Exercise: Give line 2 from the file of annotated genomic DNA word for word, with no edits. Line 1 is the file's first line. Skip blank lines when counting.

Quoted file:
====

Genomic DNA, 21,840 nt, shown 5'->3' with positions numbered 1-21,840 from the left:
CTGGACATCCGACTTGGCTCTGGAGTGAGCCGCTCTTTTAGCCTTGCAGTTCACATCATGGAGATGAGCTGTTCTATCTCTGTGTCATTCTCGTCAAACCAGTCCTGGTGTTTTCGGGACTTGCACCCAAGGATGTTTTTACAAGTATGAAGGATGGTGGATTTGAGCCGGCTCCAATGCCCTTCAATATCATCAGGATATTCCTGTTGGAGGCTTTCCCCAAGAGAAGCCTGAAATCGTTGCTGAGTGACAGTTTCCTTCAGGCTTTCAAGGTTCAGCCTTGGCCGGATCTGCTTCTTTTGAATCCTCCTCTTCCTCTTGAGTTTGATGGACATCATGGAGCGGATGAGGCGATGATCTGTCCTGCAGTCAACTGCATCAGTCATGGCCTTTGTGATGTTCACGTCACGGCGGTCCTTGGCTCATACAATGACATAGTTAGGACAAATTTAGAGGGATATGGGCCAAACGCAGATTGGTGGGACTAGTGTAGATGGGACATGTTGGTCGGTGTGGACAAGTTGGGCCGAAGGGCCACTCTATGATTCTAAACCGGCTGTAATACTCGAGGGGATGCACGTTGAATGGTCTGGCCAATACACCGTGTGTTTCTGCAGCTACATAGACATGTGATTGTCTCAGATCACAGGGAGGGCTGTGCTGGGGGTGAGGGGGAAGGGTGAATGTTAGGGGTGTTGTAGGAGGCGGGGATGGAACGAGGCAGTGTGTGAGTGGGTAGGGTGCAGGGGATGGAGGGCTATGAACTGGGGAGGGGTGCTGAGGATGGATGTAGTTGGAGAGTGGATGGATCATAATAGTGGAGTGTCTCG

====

CTGGACATCCGACTTGGCTCTGGAGTGAGCCGCTCTTTTAGCCTTGCAGTTCACATCATGGAGATGAGCTGTTCTATCTCTGTGTCATTCTCGTCAAACCAGTCCTGGTGTTTTCGGGACTTGCACCCAAGGATGTTTTTACAAGTATGAAGGATGGTGGATTTGAGCCGGCTCCAATGCCCTTCAATATCATCAGGATATTCCTGTTGGAGGCTTTCCCCAAGAGAAGCCTGAAATCGTTGCTGAGTGACAGTTTCCTTCAGGCTTTCAAGGTTCAGCCTTGGCCGGATCTGCTTCTTTTGAATCCTCCTCTTCCTCTTGAGTTTGATGGACATCATGGAGCGGATGAGGCGATGATCTGTCCTGCAGTCAACTGCATCAGTCATGGCCTTTGTGATGTTCACGTCACGGCGGTCCTTGGCTCATACAATGACATAGTTAGGACAAATTTAGAGGGATATGGGCCAAACGCAGATTGGTGGGACTAGTGTAGATGGGACATGTTGGTCGGTGTGGACAAGTTGGGCCGAAGGGCCACTCTATGATTCTAAACCGGCTGTAATACTCGAGGGGATGCACGTTGAATGGTCTGGCCAATACACCGTGTGTTTCTGCAGCTACATAGACATGTGATTGTCTCAGATCACAGGGAGGGCTGTGCTGGGGGTGAGGGGGAAGGGTGAATGTTAGGGGTGTTGTAGGAGGCGGGGATGGAACGAGGCAGTGTGTGAGTGGGTAGGGTGCAGGGGATGGAGGGCTATGAACTGGGGAGGGGTGCTGAGGATGGATGTAGTTGGAGAGTGGATGGATCATAATAGTGGAGTGTCTCG